Should CIF Ban Games vs. IMG?

If anybody has any more doubt that the IMG Academy football program of Bradenton, Florida is playing on a different level and with different rules about getting players to go there than just about any “school” in the nation, all the news this week about the University of Michigan practicing there basically to help its recruitment of IMG players should be the final nail in the coffin.

IMG has obviously adopted the philosophy of super private school academy-style basketball programs like Findlay Prep of Henderson, Nev., and Montverde Academy (also of Florida). The University of Tennessee has reportedly made offers to 20 IMG players so far who will be on this fall’s team and this summer’s The Opening by Nike in Beaverton, Ore., will be another IMG promotional bonanza with many IMG players getting salivated upon by the recruiting media.
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The IMG team does not play in the Florida high school state championships but seeks out teams from around the country in an attempt to get a high national ranking. Last year’s team went 9-0 and was in the top 10 of several polls but did have a couple of close games against two teams from New Jersey – 59-47 vs. Bergen Catholic and 28-20 vs. Paramus Catholic.

Next season’s team, which should be insanely talented, is playing Corona Centennial at the Honor Bowl on Labor Day weekend in Mission Viejo. Maybe the Huskies can give the IMG team a contest, and hopefully they do but based on IMG’s obvious ability to get players literally from anywhere in the nation it may be a tall task. It also will hopefully be the last time a California team plays IMG in football.

Per CIF rules, California boys basketball teams aren’t allowed to play some of these prep schools (Findlay Prep) even though they have some kind of membership in a state association. IMG in football should be viewed the same way.

If players like Brian Hightower of Calabasas and others from California truly believe moving across the country to go to IMG is going to greatly benefit them, we wish them nothing but the best and completely understand. Why any regular public/private school state association allow these super private prep school powerhouses to schedule games against their members is what doesn’t make sense.

We’ll wait to see what happens against Corona Centennial, but the first time an academy-style football team with 20 or 30 Division I recruits and five or six All-Americans (some who came to that school from all over the country) obliterates a California team, then anybody else scheduling that school should have their heads examined.

At least private schools like De La Salle and St. John Bosco don’t often collect players from hundreds of miles away. And we know from recent history (Long Beach Poly, Centennial, etc.) that it’s very possible for a public school to be more than competitive. IMG is taking it to an entirely different level. Pat them on the back perhaps the first time an IMG team runs the table and is No. 1 in the nation. After that, make them go play small colleges.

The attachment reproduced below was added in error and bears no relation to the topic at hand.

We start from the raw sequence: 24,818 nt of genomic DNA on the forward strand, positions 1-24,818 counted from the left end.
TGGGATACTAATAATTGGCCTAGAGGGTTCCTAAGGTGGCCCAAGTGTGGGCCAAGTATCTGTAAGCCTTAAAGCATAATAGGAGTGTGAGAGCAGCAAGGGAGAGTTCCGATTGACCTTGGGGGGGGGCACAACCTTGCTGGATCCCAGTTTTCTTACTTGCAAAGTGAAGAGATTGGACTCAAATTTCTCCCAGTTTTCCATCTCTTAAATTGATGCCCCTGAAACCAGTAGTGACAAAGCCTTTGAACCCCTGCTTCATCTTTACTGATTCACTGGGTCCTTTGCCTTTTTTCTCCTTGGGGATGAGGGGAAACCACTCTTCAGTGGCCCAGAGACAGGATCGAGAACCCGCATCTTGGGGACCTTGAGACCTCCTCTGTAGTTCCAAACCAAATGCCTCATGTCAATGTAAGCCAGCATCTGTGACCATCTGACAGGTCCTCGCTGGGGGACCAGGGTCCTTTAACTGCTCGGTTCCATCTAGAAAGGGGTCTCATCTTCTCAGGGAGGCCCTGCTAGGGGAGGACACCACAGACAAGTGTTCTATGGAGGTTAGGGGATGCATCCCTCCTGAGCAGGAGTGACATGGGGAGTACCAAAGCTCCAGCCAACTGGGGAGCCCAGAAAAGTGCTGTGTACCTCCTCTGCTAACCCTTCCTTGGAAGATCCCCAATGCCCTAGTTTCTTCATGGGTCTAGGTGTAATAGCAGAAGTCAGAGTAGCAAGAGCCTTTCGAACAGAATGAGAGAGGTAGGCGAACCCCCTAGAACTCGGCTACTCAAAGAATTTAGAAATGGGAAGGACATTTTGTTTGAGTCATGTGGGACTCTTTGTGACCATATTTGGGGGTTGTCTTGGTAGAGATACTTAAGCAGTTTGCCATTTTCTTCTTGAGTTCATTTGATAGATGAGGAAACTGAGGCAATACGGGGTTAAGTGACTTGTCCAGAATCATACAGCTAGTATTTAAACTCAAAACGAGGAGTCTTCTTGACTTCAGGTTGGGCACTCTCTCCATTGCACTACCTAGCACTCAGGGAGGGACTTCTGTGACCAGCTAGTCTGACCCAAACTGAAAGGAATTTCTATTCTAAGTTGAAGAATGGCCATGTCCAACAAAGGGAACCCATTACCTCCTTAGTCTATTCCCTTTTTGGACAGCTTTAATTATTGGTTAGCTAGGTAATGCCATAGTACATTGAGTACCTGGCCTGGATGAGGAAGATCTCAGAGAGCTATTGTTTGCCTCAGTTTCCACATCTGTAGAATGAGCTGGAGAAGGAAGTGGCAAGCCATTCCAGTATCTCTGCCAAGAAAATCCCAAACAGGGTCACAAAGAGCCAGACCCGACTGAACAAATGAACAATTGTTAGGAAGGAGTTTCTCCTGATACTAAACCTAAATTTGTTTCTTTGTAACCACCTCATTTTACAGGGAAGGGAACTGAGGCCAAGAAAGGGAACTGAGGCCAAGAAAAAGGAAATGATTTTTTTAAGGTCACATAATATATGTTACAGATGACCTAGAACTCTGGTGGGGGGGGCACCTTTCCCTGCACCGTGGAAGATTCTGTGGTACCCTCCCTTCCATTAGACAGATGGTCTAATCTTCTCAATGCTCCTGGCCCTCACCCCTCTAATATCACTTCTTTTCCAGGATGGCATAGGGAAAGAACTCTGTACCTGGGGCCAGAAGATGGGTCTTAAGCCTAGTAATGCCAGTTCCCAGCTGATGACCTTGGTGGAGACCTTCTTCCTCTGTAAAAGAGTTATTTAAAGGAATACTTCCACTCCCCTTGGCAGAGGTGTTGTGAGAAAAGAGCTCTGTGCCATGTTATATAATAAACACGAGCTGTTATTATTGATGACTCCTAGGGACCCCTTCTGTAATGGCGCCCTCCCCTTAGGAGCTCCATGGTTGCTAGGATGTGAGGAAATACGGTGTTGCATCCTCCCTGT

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  1. Tiny Tim Preps
    Posted March 5, 2016 at 8:08 am | Permalink


    Great article!
    I wish everyone would refer to these programs as to what they are: OUTLAW PROGRAMS since they’re outside the rules of any state high school athletic organization.
    2 things would cripple these programs quite badly. One would be for all the sports media to stop ranking them with other high schools. (I think Cal Hi Sports does not rank them. I wish your “pals” up in Auburn would do the same. However, I’ve never seen the one Northern California “outlaw” ranked in Joe Davidson’s weekly NorCal Top 25 for basketball.)
    Two. I doubt if many of these “schools” top athletes are paying for their own tuition and B&R. These institutions have to be getting corporate money from somewhere. National boycotts of these outfits’ products would shut these programs down very quickly.


    • Mark Tennis
      Posted March 5, 2016 at 8:57 am | Permalink

      They’re mostly getting shoe money. MaxPreps does rank the super private academies in separate categories. We were putting them in the FAB 50s because some of them are associate members of state associations (that’s how they get eligible for national rankings). The state associations and NFHS are the ones that can take a stand and stop accepting them. I would have no problem if for example there were eight of these academies around the nation for example and they were simply competing against each other. The “normal” high schools wouldn’t mind that at all, either.

  2. bright seed
    Posted August 27, 2017 at 10:01 am | Permalink

    IMG has great talent no doubt. For the record, IMG beat Centinnel 50-49. This IMG defense that should be”playing college teams” won by a point in overtime and gave up 49 points to a team that is not the best team in their division. IMG did not finish atop the 2016-17 national rankings nor do they dominate good teams. They would not beat Bishop Gorman, St. John Bosco, St. Thomas Aquinas, Mater Dei, De Matha and a whole lot of others would give them a run for their money or beat them. I don’t care how many recruits they get its near impossible to corner the market at the HS level.

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